Abstract: We provide a model that explains the following empirical observations: i) private ownership is more efficient than public ownership, ii) privatizations are associated with increases in efficiency and iii) the increase in efficiency predates the privatization. The two key mechanisms explaining the results are: (i) a government owner keeping control takes into account the negative effect on employment of investment and (ii) a privatizing government has a stronger incentive to invest than an acquiring firm: the government exploits the fact that investments increase the sales price not only due to the increase in the acquirer's profit, but also due to a reduced profit for the non-acquirer.
    Keywords: Privatization; Asset Ownership; Restructuring; Oligopoly
    JEL: D44 L13 L33 L40 P31
    Date: 2008–04–10
  23. By: Al Campbell
    Abstract: There is widespread discussion both within and outside Cuba concerning what direction the Cuban economy will go under its new interim president Raúl Castro. This short paper is intended to contribute two pieces of information that are needed to intelligently discuss that issue- where Cuba’s economy stands today, and what type of reforms Cuba’s political and economic leadership say they intend to implement. Its goal is to compactly present current information on some of the key economic issues Cuba faces in regards to both the present and the near future, and thereby give a solidly information-based picture of Cuba’s current economic reality. It presents two central conclusions. First, that the evidence supports that there indeed has been real and meaningful accelerated improvement in the Cuban economy in recent years, and at the same time Cuba remains far from being able to meet many of its citizens’ economic needs in accord with its own principals of human development. Second, that Cuba intends to continue the process of economic reform that it has been engaged in since at least the early 1990s. This will involve significant restructuring of aspects of how the economy functions, with a central concern with improved efficiency. Cuba intends to introduce some (further) market-mechanisms and in certain areas even markets. But the whole reform process will be conducted in a frame that intends to keep both efficiency considerations and market instruments subordinated to their central goal of building socialism. Two aspects are particularly important in assuring that capitalism-like instruments remain subordinate. The first is an expanded role of the entire population in determining both what is most socially desired, and in presenting ideas on how to improve the economy. The second is the continued use of central planning even as they shift many appropriate decisions in their planning and management process out from the central ministries to the regions and especially to the enterprises.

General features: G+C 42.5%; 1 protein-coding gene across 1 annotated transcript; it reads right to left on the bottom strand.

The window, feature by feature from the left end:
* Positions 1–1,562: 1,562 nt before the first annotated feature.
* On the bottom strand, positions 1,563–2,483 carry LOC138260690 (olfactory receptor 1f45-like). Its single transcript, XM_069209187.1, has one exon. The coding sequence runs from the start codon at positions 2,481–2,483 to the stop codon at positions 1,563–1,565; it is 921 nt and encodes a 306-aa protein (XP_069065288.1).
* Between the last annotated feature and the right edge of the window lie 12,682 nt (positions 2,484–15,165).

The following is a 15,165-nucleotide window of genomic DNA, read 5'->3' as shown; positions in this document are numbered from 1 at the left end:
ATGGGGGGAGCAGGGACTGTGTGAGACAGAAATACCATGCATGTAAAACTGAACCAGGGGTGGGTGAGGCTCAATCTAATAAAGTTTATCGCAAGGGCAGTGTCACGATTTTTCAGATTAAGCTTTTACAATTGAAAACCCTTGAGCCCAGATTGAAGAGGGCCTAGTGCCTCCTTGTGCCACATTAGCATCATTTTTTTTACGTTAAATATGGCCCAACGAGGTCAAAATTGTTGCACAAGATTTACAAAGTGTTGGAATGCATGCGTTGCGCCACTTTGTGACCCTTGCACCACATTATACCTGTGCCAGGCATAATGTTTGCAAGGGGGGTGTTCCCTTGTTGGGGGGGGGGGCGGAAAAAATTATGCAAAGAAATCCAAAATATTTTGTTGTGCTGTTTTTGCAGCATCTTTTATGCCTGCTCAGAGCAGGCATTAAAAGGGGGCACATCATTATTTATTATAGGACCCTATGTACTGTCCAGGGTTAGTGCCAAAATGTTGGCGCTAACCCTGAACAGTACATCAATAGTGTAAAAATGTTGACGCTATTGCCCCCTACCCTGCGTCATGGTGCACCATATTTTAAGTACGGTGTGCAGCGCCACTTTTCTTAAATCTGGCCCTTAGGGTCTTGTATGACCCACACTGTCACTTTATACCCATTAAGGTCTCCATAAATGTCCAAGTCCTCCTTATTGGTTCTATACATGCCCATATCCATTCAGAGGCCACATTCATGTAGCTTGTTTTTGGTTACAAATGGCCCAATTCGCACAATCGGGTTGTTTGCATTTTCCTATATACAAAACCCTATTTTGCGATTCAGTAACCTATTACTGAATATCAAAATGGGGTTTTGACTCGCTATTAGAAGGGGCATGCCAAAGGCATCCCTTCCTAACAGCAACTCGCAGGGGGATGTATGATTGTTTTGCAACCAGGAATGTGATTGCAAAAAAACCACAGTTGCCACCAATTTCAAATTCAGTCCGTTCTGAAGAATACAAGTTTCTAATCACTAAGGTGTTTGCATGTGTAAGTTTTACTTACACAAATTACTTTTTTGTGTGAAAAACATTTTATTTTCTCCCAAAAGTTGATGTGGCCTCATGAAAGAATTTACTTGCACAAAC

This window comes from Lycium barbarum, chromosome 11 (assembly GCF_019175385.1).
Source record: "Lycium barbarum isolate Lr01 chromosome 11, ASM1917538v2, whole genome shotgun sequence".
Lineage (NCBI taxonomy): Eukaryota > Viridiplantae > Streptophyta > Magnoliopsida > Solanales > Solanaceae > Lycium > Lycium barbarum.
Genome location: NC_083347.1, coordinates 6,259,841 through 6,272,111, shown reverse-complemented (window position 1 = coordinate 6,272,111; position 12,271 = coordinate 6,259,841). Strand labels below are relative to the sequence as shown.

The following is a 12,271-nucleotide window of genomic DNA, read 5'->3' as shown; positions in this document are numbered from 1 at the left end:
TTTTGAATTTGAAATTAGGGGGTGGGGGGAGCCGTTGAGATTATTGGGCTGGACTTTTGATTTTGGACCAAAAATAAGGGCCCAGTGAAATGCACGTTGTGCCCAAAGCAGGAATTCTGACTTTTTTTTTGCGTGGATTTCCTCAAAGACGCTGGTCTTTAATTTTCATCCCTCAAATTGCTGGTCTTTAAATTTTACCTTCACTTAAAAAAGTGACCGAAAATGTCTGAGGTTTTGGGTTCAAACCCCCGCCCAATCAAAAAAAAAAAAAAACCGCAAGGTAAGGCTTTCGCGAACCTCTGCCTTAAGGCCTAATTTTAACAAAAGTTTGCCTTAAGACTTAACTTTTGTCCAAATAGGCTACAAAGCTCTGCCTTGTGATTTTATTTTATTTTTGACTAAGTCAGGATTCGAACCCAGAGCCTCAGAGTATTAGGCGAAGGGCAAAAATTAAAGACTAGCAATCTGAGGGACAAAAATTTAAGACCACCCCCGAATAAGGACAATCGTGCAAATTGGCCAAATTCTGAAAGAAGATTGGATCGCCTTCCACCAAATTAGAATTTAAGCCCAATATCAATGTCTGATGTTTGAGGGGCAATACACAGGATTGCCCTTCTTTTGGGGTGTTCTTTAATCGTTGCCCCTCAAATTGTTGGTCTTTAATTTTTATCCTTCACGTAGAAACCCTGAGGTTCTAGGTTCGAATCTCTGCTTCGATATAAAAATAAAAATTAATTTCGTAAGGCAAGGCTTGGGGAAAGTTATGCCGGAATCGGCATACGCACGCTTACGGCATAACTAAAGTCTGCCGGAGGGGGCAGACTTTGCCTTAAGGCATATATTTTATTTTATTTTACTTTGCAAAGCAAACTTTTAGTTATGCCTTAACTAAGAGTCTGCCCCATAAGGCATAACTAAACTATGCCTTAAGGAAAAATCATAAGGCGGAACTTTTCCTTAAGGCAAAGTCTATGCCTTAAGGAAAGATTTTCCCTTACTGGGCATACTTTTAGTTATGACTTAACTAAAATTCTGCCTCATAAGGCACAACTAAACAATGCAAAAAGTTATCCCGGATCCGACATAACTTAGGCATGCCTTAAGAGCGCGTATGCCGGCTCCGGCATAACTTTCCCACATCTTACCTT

Keywords: Cuba, Current Economic Conditions, Socialism
    JEL: P27 P30 O54
    Date: 2008–08
  24. By: Yoshino, Hisao
    Abstract: In the IT industry, there has been a remarkable increase in the demand for system LSI. A system LSI must be tailor-designed for each electrical appliance, and then produced. It is said that in recent years, this production method has made the IC cycle ambiguous. It can be sought that the choice of whether the economy pursues a development path centering on technology which is tradable or technology which is embodied in labor, depends on the historical background. In this paper, the economic background is explained in order to analyze and capture movements in the IT industry and technology. Then, an econometric model for Hungary has been constructed to estimate the effect of technological progress on the economy.
    Keywords: Technology Choice, IT industry, Trade Structure, Econometric Model, Information technology, Information services industry, International trade
    JEL: D24 E27 O31
    Date: 2008–03